For more than a decade now, Franchise Update has been carefully monitoring the radar screen, gathering information on franchise lead generation and sales.
In the process, a tremendous body of data has been logged, sliced, diced, and prepped for industry executives and analysts to devour. Not surprisingly, executive compensation is one of the key categories continuing to drive franchise sales.
Each time our researchers shine a fresh light on the trends and best practices found in franchise sales and development, new and interesting details emerge.
Throughout the years, however, a number of consistent findings continue to hold true. When it comes to sales compensation, the size of a franchise organization plays an important role, as does how well-known the brand is.
Other factors playing a significant role in sales compensation include required investment level (generally, the higher the investment level the higher the compensation); industry category; number of years in franchising; and financial health of the company.
Some trends from this year's report are highlighted below. For comparison purposes, this year's study categorized all franchise organizations into four sectors: Food, Retail Food, Retail Non-Food, and Service.
Not surprisingly, the study continues to find that most franchises employ a top senior executive who is in charge of franchise sales. Sales teams in all categories need a motivator, manager, leader, and, sometimes, a shoulder to cry on. So what about pay?
Research indicates that the most senior franchise sales executives receive healthy base salaries:
As for commission and bonuses, at least 8 out of 10 of these executives in all four categories have these "standard extras" built into their compensation packages.
The study also examined the compensation levels of the sales staff —the women and men on the front lines. Some results from the data on this group:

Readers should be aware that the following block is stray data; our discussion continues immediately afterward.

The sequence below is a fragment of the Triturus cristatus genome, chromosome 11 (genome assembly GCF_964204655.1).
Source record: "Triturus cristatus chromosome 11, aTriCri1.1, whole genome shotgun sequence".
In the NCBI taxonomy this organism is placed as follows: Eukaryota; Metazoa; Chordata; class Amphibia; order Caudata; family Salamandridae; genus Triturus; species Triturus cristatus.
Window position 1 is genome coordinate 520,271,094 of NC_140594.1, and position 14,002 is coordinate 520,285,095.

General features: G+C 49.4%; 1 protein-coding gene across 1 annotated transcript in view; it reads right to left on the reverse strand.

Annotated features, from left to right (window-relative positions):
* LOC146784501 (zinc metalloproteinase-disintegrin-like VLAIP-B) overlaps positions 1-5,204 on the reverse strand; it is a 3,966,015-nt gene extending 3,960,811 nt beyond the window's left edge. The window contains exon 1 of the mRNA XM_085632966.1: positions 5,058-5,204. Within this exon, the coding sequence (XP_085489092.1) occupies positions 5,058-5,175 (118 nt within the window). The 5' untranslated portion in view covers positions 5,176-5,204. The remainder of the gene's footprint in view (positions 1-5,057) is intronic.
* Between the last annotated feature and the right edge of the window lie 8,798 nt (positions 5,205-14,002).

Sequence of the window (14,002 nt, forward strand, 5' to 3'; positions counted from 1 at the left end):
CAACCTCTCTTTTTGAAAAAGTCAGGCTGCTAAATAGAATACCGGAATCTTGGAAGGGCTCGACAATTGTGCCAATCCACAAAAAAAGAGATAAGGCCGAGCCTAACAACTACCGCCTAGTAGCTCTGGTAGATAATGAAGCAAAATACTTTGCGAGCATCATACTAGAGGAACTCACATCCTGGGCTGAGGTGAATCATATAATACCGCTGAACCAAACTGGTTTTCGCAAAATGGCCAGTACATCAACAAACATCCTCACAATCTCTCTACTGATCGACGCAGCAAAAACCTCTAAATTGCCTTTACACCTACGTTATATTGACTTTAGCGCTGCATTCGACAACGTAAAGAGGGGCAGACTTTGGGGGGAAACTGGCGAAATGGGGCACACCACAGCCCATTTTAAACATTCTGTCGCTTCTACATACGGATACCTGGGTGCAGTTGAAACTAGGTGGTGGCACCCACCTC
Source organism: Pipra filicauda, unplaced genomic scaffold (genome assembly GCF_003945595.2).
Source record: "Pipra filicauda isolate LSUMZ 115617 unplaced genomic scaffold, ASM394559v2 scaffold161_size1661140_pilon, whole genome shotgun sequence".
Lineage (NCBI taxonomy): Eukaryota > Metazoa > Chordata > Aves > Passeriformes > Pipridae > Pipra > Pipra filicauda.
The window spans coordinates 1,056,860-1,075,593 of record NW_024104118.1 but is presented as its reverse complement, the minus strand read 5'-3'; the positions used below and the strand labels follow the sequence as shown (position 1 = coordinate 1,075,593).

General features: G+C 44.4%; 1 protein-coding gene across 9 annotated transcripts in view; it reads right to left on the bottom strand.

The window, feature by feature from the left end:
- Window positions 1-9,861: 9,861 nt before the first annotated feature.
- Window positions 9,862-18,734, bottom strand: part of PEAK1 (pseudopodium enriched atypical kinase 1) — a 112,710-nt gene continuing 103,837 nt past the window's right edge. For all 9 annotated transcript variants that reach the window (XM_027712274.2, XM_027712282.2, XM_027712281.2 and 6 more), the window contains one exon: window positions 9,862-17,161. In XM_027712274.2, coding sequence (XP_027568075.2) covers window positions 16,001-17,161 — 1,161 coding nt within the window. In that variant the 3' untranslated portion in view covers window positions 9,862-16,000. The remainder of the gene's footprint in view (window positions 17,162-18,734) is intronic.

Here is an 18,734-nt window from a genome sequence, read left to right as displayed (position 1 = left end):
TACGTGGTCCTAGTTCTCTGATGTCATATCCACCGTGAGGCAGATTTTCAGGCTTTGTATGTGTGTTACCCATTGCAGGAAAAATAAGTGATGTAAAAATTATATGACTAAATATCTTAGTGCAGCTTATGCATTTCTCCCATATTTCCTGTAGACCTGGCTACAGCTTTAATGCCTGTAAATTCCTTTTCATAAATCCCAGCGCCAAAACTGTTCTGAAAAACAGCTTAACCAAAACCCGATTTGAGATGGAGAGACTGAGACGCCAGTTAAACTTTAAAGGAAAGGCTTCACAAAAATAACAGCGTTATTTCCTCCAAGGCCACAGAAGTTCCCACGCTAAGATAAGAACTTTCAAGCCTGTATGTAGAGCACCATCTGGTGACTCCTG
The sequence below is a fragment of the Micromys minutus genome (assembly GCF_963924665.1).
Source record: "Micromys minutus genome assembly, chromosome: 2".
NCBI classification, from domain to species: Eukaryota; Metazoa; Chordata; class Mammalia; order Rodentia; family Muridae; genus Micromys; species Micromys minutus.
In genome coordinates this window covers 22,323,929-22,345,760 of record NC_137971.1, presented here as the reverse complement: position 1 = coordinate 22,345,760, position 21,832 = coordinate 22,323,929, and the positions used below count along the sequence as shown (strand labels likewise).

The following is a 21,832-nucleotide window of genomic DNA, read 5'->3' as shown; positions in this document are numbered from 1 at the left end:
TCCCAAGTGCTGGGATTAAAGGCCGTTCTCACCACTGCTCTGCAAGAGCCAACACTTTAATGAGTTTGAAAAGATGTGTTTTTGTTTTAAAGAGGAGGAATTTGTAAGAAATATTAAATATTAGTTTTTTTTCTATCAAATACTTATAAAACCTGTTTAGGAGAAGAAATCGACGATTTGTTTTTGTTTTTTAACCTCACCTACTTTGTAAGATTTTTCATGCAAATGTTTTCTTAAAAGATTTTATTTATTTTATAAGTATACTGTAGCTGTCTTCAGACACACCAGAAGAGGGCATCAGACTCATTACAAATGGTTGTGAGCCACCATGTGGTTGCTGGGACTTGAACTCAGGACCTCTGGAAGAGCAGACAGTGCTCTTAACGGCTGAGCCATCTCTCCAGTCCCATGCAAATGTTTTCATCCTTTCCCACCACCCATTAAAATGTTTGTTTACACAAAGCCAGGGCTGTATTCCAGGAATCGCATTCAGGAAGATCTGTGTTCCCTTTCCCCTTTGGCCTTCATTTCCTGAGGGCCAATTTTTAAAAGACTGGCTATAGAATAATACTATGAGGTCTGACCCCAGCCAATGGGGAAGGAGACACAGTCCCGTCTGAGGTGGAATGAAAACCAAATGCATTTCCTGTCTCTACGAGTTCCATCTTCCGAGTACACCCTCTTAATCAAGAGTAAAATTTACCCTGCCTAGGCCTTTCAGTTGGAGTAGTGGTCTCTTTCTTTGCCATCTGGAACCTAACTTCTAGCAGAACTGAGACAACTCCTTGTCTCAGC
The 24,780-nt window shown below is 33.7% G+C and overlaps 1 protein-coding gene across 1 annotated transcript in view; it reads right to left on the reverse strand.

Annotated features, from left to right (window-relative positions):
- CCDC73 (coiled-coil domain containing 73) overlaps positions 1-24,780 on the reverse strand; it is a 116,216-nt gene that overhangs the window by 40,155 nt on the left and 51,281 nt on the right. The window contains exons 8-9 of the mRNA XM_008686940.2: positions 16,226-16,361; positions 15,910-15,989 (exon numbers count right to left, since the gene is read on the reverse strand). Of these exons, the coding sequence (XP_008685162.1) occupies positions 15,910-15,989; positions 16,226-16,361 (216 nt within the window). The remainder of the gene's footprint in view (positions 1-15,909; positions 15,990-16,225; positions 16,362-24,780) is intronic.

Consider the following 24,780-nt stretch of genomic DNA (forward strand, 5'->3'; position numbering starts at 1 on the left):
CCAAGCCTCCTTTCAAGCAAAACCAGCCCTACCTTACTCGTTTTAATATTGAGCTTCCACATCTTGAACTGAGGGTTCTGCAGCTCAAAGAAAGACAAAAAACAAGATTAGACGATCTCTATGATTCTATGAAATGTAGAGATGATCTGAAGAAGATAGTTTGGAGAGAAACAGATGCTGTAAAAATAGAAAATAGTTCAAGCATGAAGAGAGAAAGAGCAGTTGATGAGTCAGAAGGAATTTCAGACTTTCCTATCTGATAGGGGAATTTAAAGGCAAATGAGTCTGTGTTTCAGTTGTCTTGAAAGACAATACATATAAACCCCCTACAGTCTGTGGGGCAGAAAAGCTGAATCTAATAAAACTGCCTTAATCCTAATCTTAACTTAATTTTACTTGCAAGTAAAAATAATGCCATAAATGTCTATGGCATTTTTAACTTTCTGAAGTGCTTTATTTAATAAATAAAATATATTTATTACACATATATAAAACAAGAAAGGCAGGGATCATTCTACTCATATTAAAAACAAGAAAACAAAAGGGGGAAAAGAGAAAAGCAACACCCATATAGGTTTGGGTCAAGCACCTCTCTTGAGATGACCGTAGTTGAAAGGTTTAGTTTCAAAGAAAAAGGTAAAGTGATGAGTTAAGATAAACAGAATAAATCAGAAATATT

The number of years a franchise salesperson has been in the industry also plays a role in compensation levels. For example, one third (32 percent) of franchise salespeople with fewer than five years of experience earned an average base salary in the $51,000 to $75,000 range. That compensation range rose to almost 46 percent for franchise salespeople with 5 to 10 years of experience, and to 48 percent of franchise salespeople with 10 to 20 years of experience. For franchise salespeople with more than 20 years of experience, in addition to the 37.5 percent earning in the $51,000 to $75,000 range, another quarter of the well-seasoned sales staff earned between $76,000 and $100,000 in base salary. Age—or at least years in the business—matters in the compensation game.
From talking with franchisors, it's clear that competition for salespeople remains stiff. Offering compensation packages that will attract, motivate, and retain the best individuals is a top priority across all categories.
More in-depth sales compensation trends, data, and analysis can be found in the Franchise Update 2008 Lead Generation and Sales Compensation Survey, available for purchase by calling 800-289-4232 x202.
A targeted, quarterly magazine that takes CEO's, VPs and Sales Executives to the cutting edge of franchise development.